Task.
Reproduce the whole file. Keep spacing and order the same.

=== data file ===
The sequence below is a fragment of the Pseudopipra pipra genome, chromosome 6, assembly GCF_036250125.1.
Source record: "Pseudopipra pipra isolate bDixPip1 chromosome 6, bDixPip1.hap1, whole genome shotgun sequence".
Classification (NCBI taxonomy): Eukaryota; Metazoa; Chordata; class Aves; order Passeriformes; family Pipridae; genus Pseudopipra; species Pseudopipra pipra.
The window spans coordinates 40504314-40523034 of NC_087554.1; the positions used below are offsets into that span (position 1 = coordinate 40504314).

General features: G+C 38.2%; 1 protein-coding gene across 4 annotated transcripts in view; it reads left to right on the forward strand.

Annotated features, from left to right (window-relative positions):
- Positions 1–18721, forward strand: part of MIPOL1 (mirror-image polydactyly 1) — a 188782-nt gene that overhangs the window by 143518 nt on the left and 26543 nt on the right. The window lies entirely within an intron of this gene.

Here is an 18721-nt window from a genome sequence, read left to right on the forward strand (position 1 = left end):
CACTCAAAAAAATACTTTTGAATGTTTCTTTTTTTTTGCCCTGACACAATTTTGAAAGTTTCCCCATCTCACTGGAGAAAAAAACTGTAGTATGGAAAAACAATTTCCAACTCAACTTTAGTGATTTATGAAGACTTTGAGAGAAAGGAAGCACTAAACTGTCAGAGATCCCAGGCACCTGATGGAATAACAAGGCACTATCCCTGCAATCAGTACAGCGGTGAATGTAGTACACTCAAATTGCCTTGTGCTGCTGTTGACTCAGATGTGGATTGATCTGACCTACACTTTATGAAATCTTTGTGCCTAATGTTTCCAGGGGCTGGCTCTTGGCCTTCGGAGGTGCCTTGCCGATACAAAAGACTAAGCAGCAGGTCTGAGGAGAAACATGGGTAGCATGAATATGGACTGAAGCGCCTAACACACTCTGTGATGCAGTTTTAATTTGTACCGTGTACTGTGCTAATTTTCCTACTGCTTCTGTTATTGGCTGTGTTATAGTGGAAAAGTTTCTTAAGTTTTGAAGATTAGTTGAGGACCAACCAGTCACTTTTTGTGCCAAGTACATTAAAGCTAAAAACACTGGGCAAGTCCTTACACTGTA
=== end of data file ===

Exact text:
The sequence below is a fragment of the Pseudopipra pipra genome, chromosome 6, assembly GCF_036250125.1.
Source record: "Pseudopipra pipra isolate bDixPip1 chromosome 6, bDixPip1.hap1, whole genome shotgun sequence".
Classification (NCBI taxonomy): Eukaryota; Metazoa; Chordata; class Aves; order Passeriformes; family Pipridae; genus Pseudopipra; species Pseudopipra pipra.
The window spans coordinates 40504314-40523034 of NC_087554.1; the positions used below are offsets into that span (position 1 = coordinate 40504314).

General features: G+C 38.2%; 1 protein-coding gene across 4 annotated transcripts in view; it reads left to right on the forward strand.

Annotated features, from left to right (window-relative positions):
- Positions 1–18721, forward strand: part of MIPOL1 (mirror-image polydactyly 1) — a 188782-nt gene that overhangs the window by 143518 nt on the left and 26543 nt on the right. The window lies entirely within an intron of this gene.

Here is an 18721-nt window from a genome sequence, read left to right on the forward strand (position 1 = left end):
CACTCAAAAAAATACTTTTGAATGTTTCTTTTTTTTTGCCCTGACACAATTTTGAAAGTTTCCCCATCTCACTGGAGAAAAAAACTGTAGTATGGAAAAACAATTTCCAACTCAACTTTAGTGATTTATGAAGACTTTGAGAGAAAGGAAGCACTAAACTGTCAGAGATCCCAGGCACCTGATGGAATAACAAGGCACTATCCCTGCAATCAGTACAGCGGTGAATGTAGTACACTCAAATTGCCTTGTGCTGCTGTTGACTCAGATGTGGATTGATCTGACCTACACTTTATGAAATCTTTGTGCCTAATGTTTCCAGGGGCTGGCTCTTGGCCTTCGGAGGTGCCTTGCCGATACAAAAGACTAAGCAGCAGGTCTGAGGAGAAACATGGGTAGCATGAATATGGACTGAAGCGCCTAACACACTCTGTGATGCAGTTTTAATTTGTACCGTGTACTGTGCTAATTTTCCTACTGCTTCTGTTATTGGCTGTGTTATAGTGGAAAAGTTTCTTAAGTTTTGAAGATTAGTTGAGGACCAACCAGTCACTTTTTGTGCCAAGTACATTAAAGCTAAAAACACTGGGCAAGTCCTTACACTGTA